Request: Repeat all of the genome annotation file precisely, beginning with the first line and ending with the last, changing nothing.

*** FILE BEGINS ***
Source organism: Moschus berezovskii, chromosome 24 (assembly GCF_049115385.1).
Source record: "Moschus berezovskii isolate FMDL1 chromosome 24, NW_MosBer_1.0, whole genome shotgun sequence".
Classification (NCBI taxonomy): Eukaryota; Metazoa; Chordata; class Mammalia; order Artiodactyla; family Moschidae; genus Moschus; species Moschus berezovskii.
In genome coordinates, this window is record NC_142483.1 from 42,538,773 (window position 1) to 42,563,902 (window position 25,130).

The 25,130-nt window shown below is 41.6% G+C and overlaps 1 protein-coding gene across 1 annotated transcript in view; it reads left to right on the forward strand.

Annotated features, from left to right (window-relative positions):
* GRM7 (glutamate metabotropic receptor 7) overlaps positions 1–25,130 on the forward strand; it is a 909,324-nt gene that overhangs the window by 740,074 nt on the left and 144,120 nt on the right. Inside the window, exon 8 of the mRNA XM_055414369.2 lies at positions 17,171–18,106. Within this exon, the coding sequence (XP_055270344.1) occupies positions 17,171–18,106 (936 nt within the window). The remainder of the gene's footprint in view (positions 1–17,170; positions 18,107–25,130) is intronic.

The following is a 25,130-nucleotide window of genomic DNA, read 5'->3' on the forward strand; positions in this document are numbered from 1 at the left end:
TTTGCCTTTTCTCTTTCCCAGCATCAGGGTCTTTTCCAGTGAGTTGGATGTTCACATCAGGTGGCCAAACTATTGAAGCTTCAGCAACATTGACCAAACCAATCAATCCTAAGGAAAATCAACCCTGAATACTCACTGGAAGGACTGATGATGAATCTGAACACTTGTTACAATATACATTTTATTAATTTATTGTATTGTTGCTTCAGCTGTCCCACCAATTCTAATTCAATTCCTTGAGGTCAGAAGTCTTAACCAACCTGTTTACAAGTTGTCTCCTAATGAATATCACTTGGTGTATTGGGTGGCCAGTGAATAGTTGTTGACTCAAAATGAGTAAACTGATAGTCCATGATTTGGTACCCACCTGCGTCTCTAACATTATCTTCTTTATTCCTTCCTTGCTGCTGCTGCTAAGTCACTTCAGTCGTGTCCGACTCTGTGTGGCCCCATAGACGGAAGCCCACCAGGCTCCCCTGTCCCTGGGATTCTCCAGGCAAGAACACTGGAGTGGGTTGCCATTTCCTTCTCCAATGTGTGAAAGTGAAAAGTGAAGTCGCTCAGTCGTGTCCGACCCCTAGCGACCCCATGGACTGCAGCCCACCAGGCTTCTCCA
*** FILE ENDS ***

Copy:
Source organism: Moschus berezovskii, chromosome 24 (assembly GCF_049115385.1).
Source record: "Moschus berezovskii isolate FMDL1 chromosome 24, NW_MosBer_1.0, whole genome shotgun sequence".
Classification (NCBI taxonomy): Eukaryota; Metazoa; Chordata; class Mammalia; order Artiodactyla; family Moschidae; genus Moschus; species Moschus berezovskii.
In genome coordinates, this window is record NC_142483.1 from 42,538,773 (window position 1) to 42,563,902 (window position 25,130).

The 25,130-nt window shown below is 41.6% G+C and overlaps 1 protein-coding gene across 1 annotated transcript in view; it reads left to right on the forward strand.

Annotated features, from left to right (window-relative positions):
* GRM7 (glutamate metabotropic receptor 7) overlaps positions 1–25,130 on the forward strand; it is a 909,324-nt gene that overhangs the window by 740,074 nt on the left and 144,120 nt on the right. Inside the window, exon 8 of the mRNA XM_055414369.2 lies at positions 17,171–18,106. Within this exon, the coding sequence (XP_055270344.1) occupies positions 17,171–18,106 (936 nt within the window). The remainder of the gene's footprint in view (positions 1–17,170; positions 18,107–25,130) is intronic.

The following is a 25,130-nucleotide window of genomic DNA, read 5'->3' on the forward strand; positions in this document are numbered from 1 at the left end:
TTTGCCTTTTCTCTTTCCCAGCATCAGGGTCTTTTCCAGTGAGTTGGATGTTCACATCAGGTGGCCAAACTATTGAAGCTTCAGCAACATTGACCAAACCAATCAATCCTAAGGAAAATCAACCCTGAATACTCACTGGAAGGACTGATGATGAATCTGAACACTTGTTACAATATACATTTTATTAATTTATTGTATTGTTGCTTCAGCTGTCCCACCAATTCTAATTCAATTCCTTGAGGTCAGAAGTCTTAACCAACCTGTTTACAAGTTGTCTCCTAATGAATATCACTTGGTGTATTGGGTGGCCAGTGAATAGTTGTTGACTCAAAATGAGTAAACTGATAGTCCATGATTTGGTACCCACCTGCGTCTCTAACATTATCTTCTTTATTCCTTCCTTGCTGCTGCTGCTAAGTCACTTCAGTCGTGTCCGACTCTGTGTGGCCCCATAGACGGAAGCCCACCAGGCTCCCCTGTCCCTGGGATTCTCCAGGCAAGAACACTGGAGTGGGTTGCCATTTCCTTCTCCAATGTGTGAAAGTGAAAAGTGAAGTCGCTCAGTCGTGTCCGACCCCTAGCGACCCCATGGACTGCAGCCCACCAGGCTTCTCCA